A Monumental Assignment

By Nancy Gerber, November 4, 2007

Grade Level

  • Elementary School


  • Architecture

Subject Area

  • Arts
  • Language Arts
  • Social Studies

Lesson Time

Two to three fifty-minute class periods


Students will understand why monuments are built and design a new one to be placed on the Capitol Mall or in another important public place. Social studies, language arts, and drawing skills will be combined to create a short class presentation.

National Standards

Language Arts
Benchmark 3. Knows how different media (e.g., oil, watercolor, stone, metal), techniques, and processes are used to communicate ideas, experiences, and stories
Social Studies


Students will: • explain why monuments are built • identify and explain a symbol that unites people in a community • define 'community' • identify some of their communities


  • Web sites or a video of a national, state or local monument (for example, the National Mall in Washington, DC; Egypt, English, or Mayan Civilizations, etc.)
  • A field trip or tour of a local monument (if posssible)


  • Drawing paper to sketch monument plan
  • Recycled materials and/ or modeling clay


• monument • national • civic • community • scale • style • classic


  • Show the class examples of monuments and encourage discussion. A field trip to a local monument is best, but videos, Web sites, and photos will also work.
Ask: 1. What is a monument? (list class definitions on the board) 2. Why do we have monuments? (record ideas) 3. What do they represent? 4. Why are certain people and/or ideas chosen to be honored by a monument? 5. Who decides which monuments to build? 6. What design elements are used in monuments? 7. What makes a good monument?  (make a class list of criteria) (Student examples: A monument needs to represent something that all or most of a community can be proud of; A monument needs to unite people; A monument needs to inspire pride or honor or something that should be remembered, etc.)
  • Either break the class into groups or assign the following prompt individually: Imagine you are going to design the next monument on the Mall. What would you choose to represent or honor?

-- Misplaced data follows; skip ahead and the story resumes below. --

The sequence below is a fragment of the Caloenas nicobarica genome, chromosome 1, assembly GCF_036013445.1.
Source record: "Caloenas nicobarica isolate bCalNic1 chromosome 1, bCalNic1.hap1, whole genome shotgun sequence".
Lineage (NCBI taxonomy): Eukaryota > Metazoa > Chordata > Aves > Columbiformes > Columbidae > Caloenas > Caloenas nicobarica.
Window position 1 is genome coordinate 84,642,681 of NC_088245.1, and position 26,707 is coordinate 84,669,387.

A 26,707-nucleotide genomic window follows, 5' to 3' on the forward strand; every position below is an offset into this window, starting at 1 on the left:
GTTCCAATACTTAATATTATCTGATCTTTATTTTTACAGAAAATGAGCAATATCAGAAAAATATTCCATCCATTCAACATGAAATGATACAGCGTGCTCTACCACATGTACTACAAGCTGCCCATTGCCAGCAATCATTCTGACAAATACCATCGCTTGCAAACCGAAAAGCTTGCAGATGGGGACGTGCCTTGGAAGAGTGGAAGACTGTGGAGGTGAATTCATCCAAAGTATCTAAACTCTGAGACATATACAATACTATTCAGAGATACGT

• Hand out the “A Monumental Assignment” worksheet (attached) and have each student or group answer the first five questions and then share their responses with the a class.
  • Have students brainstorm ideas for a new monument and select two. Students should share their ideas with the class and apply the class criteria list to see if their idea is appropriate.
  • Approve ideas for the students ensuring there is not too much repetition of subjects.
  • Students should continue filling out their worksheet, working on the model and their persuasive essay (both mentioned on the worksheet).
  • Allow time for each student to present their design ideas and model to the class.


Students can be assessed on the answers on their worksheet, their model, their presentation, and their persuasive writing assignment.

Enrichment Extension Activities

  • In order to extend the student's perspective, I would ask students to design or suggest a monument for the United States, the world, or another larger community.
  • Students could create more elaborate models and further explain their choice of the style, the design, and the materials chosen.
  • An enrichment activity would include an exploration of more precise mathematical scale.

Teacher Reflection

My students are third-graders and their interpretations and experiences are literal and concrete. This lesson was difficult for them. Establishing a perspective was a challenge. Initial ideas for monuments included everything from God to their hamster. I allowed a variety of subjects including the state fish, sports figures, and a memorial to the bridge collapse victims. This turned out to be in part an unintended lesson about diversity and gender.  We had good discussions about values.  I learned that good models require a great deal more time and structure than I allowed. In the future I will allow more time for modeling, along with examples of models of monuments, and time to play with materials.

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